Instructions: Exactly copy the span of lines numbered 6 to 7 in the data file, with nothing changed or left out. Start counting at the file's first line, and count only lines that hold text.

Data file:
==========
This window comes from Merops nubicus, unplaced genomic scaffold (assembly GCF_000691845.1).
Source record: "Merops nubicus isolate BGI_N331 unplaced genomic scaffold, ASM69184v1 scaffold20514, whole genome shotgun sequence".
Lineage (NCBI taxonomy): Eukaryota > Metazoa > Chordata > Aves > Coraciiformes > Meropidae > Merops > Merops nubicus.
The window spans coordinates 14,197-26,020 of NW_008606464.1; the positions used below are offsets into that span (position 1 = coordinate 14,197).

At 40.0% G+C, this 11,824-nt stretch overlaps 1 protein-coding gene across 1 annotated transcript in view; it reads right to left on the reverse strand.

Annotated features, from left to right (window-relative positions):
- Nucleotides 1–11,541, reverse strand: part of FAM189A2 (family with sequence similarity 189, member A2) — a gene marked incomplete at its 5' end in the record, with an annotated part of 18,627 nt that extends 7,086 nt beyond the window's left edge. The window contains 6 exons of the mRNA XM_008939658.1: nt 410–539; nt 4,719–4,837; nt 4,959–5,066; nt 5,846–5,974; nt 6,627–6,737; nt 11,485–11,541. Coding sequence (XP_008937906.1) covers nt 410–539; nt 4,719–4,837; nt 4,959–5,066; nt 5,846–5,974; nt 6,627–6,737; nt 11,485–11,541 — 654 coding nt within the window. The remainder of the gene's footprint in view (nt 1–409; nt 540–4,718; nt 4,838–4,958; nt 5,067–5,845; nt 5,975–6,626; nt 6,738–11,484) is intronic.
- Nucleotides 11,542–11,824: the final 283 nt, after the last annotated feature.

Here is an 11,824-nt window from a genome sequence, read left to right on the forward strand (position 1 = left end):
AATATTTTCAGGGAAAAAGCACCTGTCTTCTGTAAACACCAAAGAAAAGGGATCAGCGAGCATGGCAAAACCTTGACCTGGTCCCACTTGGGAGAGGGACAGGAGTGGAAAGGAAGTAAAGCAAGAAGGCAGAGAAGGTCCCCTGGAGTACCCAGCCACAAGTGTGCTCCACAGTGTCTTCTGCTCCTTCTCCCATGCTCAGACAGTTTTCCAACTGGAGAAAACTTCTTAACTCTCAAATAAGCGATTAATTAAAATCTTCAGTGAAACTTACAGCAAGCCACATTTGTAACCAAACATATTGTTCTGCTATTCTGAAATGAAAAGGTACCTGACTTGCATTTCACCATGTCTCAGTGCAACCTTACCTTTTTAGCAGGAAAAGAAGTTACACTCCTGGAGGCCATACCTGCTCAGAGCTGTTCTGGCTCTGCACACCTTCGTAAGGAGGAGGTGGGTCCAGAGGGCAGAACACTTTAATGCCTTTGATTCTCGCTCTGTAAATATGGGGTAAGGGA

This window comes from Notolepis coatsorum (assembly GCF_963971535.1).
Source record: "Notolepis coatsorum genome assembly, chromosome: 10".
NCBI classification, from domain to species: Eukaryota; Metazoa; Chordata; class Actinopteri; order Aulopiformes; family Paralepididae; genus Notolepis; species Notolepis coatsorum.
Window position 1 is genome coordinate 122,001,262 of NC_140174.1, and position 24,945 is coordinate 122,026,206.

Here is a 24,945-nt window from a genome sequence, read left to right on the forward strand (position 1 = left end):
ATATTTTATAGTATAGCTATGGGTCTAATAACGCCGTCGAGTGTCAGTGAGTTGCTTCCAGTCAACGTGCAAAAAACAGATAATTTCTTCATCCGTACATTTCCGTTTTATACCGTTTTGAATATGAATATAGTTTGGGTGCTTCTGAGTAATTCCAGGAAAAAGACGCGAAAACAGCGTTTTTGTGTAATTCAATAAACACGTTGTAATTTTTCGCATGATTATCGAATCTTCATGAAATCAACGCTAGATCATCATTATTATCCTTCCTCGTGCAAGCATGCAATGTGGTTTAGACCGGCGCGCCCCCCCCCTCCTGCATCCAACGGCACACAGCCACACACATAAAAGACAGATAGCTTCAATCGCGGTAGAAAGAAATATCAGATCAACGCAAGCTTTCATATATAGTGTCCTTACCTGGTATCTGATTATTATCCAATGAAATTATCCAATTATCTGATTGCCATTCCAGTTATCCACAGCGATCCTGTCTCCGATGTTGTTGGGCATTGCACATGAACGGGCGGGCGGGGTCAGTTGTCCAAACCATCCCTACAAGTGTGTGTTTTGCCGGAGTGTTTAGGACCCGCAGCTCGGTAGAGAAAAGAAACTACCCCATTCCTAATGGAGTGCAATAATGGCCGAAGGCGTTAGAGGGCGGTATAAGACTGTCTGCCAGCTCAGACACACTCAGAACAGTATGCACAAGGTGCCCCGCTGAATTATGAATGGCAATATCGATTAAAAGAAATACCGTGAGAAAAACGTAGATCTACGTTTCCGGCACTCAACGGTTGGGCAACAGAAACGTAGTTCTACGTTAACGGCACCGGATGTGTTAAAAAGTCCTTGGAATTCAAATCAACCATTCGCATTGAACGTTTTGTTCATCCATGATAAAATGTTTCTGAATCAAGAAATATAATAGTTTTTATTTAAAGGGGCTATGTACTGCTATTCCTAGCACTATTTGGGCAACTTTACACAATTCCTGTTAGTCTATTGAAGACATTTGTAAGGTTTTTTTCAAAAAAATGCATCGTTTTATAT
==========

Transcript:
Annotated features, from left to right (window-relative positions):
- Nucleotides 1–11,541, reverse strand: part of FAM189A2 (family with sequence similarity 189, member A2) — a gene marked incomplete at its 5' end in the record, with an annotated part of 18,627 nt that extends 7,086 nt beyond the window's left edge. The window contains 6 exons of the mRNA XM_008939658.1: nt 410–539; nt 4,719–4,837; nt 4,959–5,066; nt 5,846–5,974; nt 6,627–6,737; nt 11,485–11,541. Coding sequence (XP_008937906.1) covers nt 410–539; nt 4,719–4,837; nt 4,959–5,066; nt 5,846–5,974; nt 6,627–6,737; nt 11,485–11,541 — 654 coding nt within the window. The remainder of the gene's footprint in view (nt 1–409; nt 540–4,718; nt 4,838–4,958; nt 5,067–5,845; nt 5,975–6,626; nt 6,738–11,484) is intronic.